You and your spouse have determined that getting a divorce will be in your best interests. You simply don’t see eye to eye on matters like money, and you realize that parting ways is your only option. But what about the two children you share together? What happens to them?
One of the most challenging parts of the divorce process when you have young children is figuring out how to handle child custody. Fortunately, this process does not necessarily have to be acrimonious in Maryland. Instead, you and the other parent can work together to create a parenting plan that will work well for the entire family in the years ahead.
A rundown on parenting agreements
If you and the other parent are able to negotiate and thus resolve your visitation and child custody issues outside of court, then you will finalize your decisions in writing in the form of a parenting plan. Your parenting plan should ideally cover key areas impacting your children following divorce. These areas include the following:
- Physical custody (where your children will live)
- What your visitation schedule will be
- Legal custody (who will make major decisions concerning your children’s upbringing)
- Where your children will spend birthdays and holidays
- How you will handle vacations
- How you will handle contact with third parties, such as friends or grandparents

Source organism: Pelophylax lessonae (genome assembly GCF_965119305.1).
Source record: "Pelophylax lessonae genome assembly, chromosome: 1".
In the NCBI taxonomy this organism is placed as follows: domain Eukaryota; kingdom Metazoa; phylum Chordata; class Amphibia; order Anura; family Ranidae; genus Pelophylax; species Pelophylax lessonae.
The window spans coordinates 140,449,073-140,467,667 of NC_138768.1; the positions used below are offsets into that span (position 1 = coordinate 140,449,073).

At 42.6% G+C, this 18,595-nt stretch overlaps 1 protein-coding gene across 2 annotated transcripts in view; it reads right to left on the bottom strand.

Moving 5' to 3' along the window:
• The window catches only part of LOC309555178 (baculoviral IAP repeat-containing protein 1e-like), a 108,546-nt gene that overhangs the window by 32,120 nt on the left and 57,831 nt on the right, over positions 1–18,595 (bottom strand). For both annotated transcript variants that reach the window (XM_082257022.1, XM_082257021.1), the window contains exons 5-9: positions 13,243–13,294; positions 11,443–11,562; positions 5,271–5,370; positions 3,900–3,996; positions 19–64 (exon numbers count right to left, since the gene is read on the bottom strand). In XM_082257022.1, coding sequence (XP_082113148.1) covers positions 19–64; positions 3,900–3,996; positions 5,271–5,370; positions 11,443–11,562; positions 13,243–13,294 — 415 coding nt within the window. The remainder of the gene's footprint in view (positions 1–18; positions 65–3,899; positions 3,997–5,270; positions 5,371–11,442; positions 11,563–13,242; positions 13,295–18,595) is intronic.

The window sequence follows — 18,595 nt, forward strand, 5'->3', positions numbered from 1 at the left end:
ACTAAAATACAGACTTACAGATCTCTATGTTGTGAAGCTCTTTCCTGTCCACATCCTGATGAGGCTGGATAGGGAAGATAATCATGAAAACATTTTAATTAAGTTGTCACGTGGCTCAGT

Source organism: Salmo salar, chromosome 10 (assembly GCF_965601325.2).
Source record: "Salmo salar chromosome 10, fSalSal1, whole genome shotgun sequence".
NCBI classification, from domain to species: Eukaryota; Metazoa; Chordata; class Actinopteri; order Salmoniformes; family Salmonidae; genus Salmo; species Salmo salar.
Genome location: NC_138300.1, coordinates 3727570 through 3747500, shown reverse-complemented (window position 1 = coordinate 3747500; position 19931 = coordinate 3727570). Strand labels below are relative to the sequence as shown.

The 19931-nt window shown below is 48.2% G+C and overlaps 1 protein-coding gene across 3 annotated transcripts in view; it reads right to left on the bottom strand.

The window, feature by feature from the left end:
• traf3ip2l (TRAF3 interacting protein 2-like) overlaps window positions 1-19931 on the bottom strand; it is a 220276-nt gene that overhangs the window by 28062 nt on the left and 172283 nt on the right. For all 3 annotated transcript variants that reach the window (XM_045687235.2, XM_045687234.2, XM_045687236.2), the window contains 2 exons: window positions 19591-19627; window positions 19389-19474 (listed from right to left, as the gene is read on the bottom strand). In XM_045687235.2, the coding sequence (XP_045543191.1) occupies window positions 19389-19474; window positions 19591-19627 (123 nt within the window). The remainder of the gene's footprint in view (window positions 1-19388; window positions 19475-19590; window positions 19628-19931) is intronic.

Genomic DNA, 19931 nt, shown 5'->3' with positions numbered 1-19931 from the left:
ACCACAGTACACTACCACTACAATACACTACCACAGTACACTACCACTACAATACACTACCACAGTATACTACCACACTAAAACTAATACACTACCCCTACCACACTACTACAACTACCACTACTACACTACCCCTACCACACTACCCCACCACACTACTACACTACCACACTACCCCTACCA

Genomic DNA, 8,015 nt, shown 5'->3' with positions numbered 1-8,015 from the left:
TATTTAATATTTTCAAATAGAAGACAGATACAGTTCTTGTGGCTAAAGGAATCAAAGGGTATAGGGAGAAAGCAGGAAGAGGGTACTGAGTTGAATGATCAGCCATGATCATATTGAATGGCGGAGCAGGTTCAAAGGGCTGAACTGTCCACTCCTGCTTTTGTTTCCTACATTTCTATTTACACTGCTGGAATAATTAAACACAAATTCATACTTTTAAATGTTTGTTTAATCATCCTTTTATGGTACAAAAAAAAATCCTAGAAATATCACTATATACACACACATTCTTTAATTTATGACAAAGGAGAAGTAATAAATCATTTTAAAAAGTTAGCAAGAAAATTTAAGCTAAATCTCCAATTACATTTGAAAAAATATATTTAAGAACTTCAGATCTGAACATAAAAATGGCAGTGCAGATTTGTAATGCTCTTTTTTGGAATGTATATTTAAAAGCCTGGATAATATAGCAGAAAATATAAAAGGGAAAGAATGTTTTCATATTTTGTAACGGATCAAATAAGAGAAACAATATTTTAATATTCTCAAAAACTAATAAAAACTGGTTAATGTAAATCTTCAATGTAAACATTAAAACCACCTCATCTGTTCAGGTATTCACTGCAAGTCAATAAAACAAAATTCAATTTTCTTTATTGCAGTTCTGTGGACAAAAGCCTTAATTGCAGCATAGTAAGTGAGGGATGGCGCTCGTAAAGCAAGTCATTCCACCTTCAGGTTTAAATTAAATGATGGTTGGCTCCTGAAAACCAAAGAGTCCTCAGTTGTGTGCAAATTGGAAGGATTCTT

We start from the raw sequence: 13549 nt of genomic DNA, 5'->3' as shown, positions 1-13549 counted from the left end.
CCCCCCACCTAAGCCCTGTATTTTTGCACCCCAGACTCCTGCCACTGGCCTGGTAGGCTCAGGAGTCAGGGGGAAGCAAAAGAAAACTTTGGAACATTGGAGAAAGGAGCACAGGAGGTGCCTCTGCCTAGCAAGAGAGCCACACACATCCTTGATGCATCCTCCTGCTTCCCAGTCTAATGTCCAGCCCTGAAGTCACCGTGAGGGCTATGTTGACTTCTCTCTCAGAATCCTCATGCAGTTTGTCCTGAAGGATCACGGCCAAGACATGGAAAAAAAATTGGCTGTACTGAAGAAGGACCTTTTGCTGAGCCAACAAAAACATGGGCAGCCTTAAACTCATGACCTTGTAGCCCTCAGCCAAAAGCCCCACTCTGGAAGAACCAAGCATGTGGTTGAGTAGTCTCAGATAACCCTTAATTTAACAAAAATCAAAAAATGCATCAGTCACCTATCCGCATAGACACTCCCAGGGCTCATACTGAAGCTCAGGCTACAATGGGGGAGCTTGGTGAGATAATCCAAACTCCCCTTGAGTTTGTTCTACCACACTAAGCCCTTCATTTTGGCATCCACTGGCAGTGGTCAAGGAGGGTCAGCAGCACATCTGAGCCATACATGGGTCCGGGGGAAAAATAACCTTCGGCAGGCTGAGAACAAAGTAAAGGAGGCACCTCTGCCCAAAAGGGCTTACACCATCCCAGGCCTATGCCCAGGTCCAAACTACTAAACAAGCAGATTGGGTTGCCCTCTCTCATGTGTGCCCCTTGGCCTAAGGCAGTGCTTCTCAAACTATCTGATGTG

You can also lay out in your parenting agreement how you and the other party will handle any changes to the agreement that may be necessary in the future. Also, how will you both handle disputes concerning the parenting plan that may crop up at a later date? An attorney can help you to sort out these issues so that your agreement reflects both your and your children’s best interests.
Receiving the approval of the court
After you and the other parent have finalized your decisions in a parenting plan, you must submit your plan to the court. A judge will review your plan to determine if it is fair, meaning that it does not favor your future ex-spouse over you, and vice versa.
In addition, the judge will want to make sure that neither you nor your future ex felt coerced into signing the agreement. If the judge feels that your agreement meets the above standards, he or she will most likely approve of it.